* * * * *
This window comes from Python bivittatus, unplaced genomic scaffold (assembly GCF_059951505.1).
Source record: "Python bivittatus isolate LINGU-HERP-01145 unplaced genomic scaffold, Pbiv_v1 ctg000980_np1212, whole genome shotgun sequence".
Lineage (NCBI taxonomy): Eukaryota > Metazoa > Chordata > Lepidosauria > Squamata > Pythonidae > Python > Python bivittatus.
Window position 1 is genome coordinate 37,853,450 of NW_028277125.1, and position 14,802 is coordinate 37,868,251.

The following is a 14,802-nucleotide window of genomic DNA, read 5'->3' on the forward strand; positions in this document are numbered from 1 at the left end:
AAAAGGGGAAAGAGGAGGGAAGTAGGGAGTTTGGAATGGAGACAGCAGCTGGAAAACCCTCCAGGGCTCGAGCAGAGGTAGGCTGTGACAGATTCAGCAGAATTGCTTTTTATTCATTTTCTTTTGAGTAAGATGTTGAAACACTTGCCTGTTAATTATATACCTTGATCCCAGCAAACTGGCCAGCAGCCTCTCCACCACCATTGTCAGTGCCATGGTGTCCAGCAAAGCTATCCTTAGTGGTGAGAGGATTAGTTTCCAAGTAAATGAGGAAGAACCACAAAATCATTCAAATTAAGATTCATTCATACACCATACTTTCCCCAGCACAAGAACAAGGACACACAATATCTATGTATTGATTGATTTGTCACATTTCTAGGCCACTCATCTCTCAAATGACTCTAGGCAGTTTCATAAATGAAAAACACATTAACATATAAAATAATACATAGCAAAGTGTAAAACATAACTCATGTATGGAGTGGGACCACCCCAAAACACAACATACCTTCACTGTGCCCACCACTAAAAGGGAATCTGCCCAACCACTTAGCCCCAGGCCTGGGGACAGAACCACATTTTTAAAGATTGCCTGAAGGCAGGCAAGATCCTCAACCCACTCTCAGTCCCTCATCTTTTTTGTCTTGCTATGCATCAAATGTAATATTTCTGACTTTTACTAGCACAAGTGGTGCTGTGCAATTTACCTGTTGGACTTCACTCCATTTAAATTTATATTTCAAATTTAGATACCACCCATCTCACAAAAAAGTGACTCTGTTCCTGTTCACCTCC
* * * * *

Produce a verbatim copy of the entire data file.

This window comes from Python bivittatus, unplaced genomic scaffold (assembly GCF_059951505.1).
Source record: "Python bivittatus isolate LINGU-HERP-01145 unplaced genomic scaffold, Pbiv_v1 ctg000980_np1212, whole genome shotgun sequence".
Lineage (NCBI taxonomy): Eukaryota > Metazoa > Chordata > Lepidosauria > Squamata > Pythonidae > Python > Python bivittatus.
Window position 1 is genome coordinate 37,853,450 of NW_028277125.1, and position 14,802 is coordinate 37,868,251.

The following is a 14,802-nucleotide window of genomic DNA, read 5'->3' on the forward strand; positions in this document are numbered from 1 at the left end:
AAAAGGGGAAAGAGGAGGGAAGTAGGGAGTTTGGAATGGAGACAGCAGCTGGAAAACCCTCCAGGGCTCGAGCAGAGGTAGGCTGTGACAGATTCAGCAGAATTGCTTTTTATTCATTTTCTTTTGAGTAAGATGTTGAAACACTTGCCTGTTAATTATATACCTTGATCCCAGCAAACTGGCCAGCAGCCTCTCCACCACCATTGTCAGTGCCATGGTGTCCAGCAAAGCTATCCTTAGTGGTGAGAGGATTAGTTTCCAAGTAAATGAGGAAGAACCACAAAATCATTCAAATTAAGATTCATTCATACACCATACTTTCCCCAGCACAAGAACAAGGACACACAATATCTATGTATTGATTGATTTGTCACATTTCTAGGCCACTCATCTCTCAAATGACTCTAGGCAGTTTCATAAATGAAAAACACATTAACATATAAAATAATACATAGCAAAGTGTAAAACATAACTCATGTATGGAGTGGGACCACCCCAAAACACAACATACCTTCACTGTGCCCACCACTAAAAGGGAATCTGCCCAACCACTTAGCCCCAGGCCTGGGGACAGAACCACATTTTTAAAGATTGCCTGAAGGCAGGCAAGATCCTCAACCCACTCTCAGTCCCTCATCTTTTTTGTCTTGCTATGCATCAAATGTAATATTTCTGACTTTTACTAGCACAAGTGGTGCTGTGCAATTTACCTGTTGGACTTCACTCCATTTAAATTTATATTTCAAATTTAGATACCACCCATCTCACAAAAAAGTGACTCTGTTCCTGTTCACCTCC